It is another object of the present invention to utilize solar energy or other heat sources to provide energy to generate electrical power using isothermal compression and expansion engines.

It is another object of the present invention to utilize solar energy or other heat sources to provide energy to generate electrical power using a boiler and an isothermal expansion engine.

It is another object of the present invention to utilize solar energy or other heat sources to provide the heat required to maintain near-isothermal conditions in isothermal expanders.

It is another object of the present invention to utilize the hot exhausts gas from an isothermal expander to superheat the compressed gas from an isothermal compressor in a counter-flow heat exchanger.

It is another object of the present invention to utilize the hot steam, or other two-phase working fluid, that exhausts from an isothermal expander to superheat the vapor from a boiler in a counter-flow heat exchanger.

It is another object of the present invention to provide means for reducing mechanical losses in the compression and expansion devices.

It is another object of the present invention to provide methods to effectively produce approximate isothermal compression and expansion of gases.

Other objects, advantages and novel features, and further scope of applicability of the present invention will be set forth in part in the detailed description to follow, taken in conjunction with the accompanying drawings, and in part will become apparent to those skilled in the art upon examination of the following, or may be learned by practice of the invention. The objects and advantages of the invention may be realized and attained by means of the instrumentalities and combinations particularly pointed out in the appended claims.

BRIEF DESCRIPTION OF THE DRAWINGS

The accompanying drawings, which are incorporated into and form a part of the specification, illustrate embodiments of the present invention and, together with the description, serve to explain the principles of the invention. The drawings are only for the purpose of illustrating preferred embodiments of the invention and are not to be construed as limiting the invention. In the drawings:

FIG. 1 is a schematic side view of an embodiment of the present invention showing an isothermal compressor, an isothermal expander, a counter-flow heat exchanger, a heater, and a cooler.

FIG. 2 is a schematic side view of an embodiment of the present invention that illustrates the use of a boiler, counter-flow heat exchangers, an isothermal expander, a heater, and a condenser.

FIG. 3 is a schematic side sectional view of an isothermal compressor or isothermal expander, which has a piston in a cylinder and has tapered plates that transfer heat to and from the gas.

FIG. 4 is a schematic isometric view of tapered concentric circular forms for increasing surface contact with gases for isothermal compressors and expanders.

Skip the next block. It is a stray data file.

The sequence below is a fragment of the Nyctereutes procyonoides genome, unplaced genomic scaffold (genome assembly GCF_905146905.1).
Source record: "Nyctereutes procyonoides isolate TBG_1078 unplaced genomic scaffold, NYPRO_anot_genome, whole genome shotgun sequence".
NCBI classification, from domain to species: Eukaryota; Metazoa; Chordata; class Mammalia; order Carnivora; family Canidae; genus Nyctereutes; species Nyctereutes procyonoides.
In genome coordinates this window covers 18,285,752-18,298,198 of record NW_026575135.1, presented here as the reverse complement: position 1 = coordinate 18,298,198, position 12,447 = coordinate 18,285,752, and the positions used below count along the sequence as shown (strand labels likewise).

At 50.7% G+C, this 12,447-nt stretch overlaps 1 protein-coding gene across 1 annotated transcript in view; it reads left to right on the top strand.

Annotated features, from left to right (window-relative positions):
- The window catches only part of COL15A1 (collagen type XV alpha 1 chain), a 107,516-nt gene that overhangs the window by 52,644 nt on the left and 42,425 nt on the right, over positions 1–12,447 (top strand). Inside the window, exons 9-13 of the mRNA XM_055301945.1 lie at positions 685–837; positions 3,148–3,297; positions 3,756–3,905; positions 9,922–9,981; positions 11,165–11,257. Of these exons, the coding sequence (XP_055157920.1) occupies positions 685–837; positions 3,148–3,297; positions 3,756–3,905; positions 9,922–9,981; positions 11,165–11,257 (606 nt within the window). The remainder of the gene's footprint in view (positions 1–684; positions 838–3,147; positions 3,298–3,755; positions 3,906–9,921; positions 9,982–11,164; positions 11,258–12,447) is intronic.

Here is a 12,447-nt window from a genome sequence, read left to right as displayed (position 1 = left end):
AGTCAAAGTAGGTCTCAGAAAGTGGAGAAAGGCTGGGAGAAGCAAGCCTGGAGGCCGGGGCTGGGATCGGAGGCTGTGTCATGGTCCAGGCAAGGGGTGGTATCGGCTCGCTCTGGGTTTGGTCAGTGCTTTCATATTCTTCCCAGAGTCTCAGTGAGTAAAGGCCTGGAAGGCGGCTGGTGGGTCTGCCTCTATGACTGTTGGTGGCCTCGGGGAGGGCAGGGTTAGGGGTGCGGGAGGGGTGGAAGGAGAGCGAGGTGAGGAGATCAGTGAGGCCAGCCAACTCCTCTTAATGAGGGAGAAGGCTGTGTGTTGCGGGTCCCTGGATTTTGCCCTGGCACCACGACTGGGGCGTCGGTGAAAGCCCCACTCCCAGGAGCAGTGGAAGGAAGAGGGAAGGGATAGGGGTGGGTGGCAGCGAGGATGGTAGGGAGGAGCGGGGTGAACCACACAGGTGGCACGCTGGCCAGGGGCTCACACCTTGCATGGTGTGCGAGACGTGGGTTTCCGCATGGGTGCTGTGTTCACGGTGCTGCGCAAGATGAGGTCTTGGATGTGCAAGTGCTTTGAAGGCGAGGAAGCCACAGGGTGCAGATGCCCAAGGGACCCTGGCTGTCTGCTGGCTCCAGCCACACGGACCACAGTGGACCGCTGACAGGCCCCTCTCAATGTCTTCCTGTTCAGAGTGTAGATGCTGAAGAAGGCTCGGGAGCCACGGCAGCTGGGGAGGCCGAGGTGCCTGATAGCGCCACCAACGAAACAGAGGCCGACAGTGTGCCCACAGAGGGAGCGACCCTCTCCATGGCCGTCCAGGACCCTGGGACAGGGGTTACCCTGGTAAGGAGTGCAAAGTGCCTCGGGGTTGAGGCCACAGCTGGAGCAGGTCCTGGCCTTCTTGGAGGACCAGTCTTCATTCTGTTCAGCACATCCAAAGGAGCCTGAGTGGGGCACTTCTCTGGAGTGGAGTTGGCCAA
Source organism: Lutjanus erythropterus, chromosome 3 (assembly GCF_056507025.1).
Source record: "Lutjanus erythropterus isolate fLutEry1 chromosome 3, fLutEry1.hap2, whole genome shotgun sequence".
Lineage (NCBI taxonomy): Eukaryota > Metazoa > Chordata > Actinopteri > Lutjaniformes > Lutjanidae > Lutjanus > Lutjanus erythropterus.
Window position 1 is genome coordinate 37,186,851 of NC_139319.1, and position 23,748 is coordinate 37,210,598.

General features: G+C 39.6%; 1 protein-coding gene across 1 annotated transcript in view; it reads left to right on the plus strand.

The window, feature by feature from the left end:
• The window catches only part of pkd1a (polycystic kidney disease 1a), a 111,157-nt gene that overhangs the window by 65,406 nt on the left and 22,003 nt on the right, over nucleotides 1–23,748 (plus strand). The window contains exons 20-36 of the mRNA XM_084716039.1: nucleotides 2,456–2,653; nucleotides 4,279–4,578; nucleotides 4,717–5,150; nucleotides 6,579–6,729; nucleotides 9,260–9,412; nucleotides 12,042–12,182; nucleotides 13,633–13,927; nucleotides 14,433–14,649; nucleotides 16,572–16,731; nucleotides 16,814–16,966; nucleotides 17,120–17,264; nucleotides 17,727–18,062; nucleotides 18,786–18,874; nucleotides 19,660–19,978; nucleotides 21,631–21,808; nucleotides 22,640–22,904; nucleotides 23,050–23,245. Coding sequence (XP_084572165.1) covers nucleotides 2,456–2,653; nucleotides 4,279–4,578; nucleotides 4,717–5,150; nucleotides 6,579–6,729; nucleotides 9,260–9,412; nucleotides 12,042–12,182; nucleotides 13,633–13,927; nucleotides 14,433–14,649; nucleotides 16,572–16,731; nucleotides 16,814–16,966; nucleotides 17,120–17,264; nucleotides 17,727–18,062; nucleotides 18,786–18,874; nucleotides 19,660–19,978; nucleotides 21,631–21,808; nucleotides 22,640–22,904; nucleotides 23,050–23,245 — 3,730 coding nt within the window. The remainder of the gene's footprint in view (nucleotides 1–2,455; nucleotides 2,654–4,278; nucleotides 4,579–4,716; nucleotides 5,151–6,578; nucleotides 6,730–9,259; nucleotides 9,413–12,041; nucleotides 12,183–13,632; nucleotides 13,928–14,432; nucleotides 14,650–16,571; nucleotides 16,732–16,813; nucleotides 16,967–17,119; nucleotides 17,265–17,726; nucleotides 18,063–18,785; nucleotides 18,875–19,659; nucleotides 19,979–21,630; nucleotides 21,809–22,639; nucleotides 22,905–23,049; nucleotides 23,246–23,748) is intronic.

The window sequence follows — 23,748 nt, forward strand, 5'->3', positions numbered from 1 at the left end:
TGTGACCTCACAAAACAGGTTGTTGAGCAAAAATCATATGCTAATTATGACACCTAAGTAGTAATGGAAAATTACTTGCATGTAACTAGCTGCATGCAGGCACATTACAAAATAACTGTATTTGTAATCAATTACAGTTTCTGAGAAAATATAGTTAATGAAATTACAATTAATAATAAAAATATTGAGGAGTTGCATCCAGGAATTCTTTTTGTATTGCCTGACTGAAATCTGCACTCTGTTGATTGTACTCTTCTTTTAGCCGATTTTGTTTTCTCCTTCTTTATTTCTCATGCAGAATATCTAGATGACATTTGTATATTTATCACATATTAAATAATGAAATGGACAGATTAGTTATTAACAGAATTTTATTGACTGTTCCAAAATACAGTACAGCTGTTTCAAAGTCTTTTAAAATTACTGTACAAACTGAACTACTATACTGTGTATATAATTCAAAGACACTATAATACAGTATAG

FIG. 5 is an artists conception of an inside top view of a rotating piston engine.

FIG. 6 is a schematic top view of a modified rotating piston engine featuring tapered plates for isothermal operation.

FIG. 7 is a schematic end view of an embodiment of the present invention showing the stator blades of an isothermal turbine.

FIG. 8 is a schematic end view of a rotor blade of an isothermal turbine.

FIG. 9 is a side view schematic of a bellows compressor and/or expander.

DETAILED DESCRIPTION OF THE INVENTION Single-Phase Gas Isothermal Heat Engine

FIG. 1 shows a layout for the single-phase gas isothermal engine system. The gas is compressed in the isothermal compressor. In order to keep the gas at constant temperature, a cooler is necessary, since compression of a gas tends to heat it.

For efficient heat transfer, the cooler can supply a liquid to channels beneath the surfaces in the compressor. The liquid evaporates as it removes heat from the surfaces. The vapor flows to the cooler, where it is condensed and returned to the compressor.

For adequate heat flow, the heater should supply heat at slightly higher temperature than the isothermal temperature of the expander, and the cooler should supply a fluid that is at slightly lower temperature than the compressor isothermal temperature.

In FIG. 1, the isothermal compressor 120 draws air (or other gas) in through pipe 126 and compresses it. The compressed gas from the isothermal compressor then flows through the counter-flow heat exchanger 122, where it is heated by the exhaust from the isothermal expander 123. After the gas leaves the heat exchanger, it flows through the isothermal expander 123 to produce power, which drives electrical generator 130. The exhaust gas from the isothermal expander flows back through the counter-flow heat exchanger 122 and returns to the isothermal compressor 120 to repeat the cycle.

For this design, the cooler 128, keeps the compressor cool. The cooler could use water-cooling, evaporative cooling, or even ambient air to provide a means to dispose of the heat. The isothermal expander is kept hot by heater 127. The heat could be supplied by solar energy or other heat source.

Steam Isothermal Power Generator

An isothermal expander can be used to produce power with steam (or other working fluid). In FIG. 2, steam is produced in boiler 140. The steam flows through a counter-flow heat exchanger 141, which superheats the steam. From there, the steam flows through an isothermal expander 142, which produces power by the steam expansion and drives the generator 148. Since the expander is isothermal, there would be no problem with steam condensation. After the steam leaves the expander, it flows back through the counter-flow heat exchanger 141 where its temperature decreases as it provides heat to superheat the steam coming from the boiler.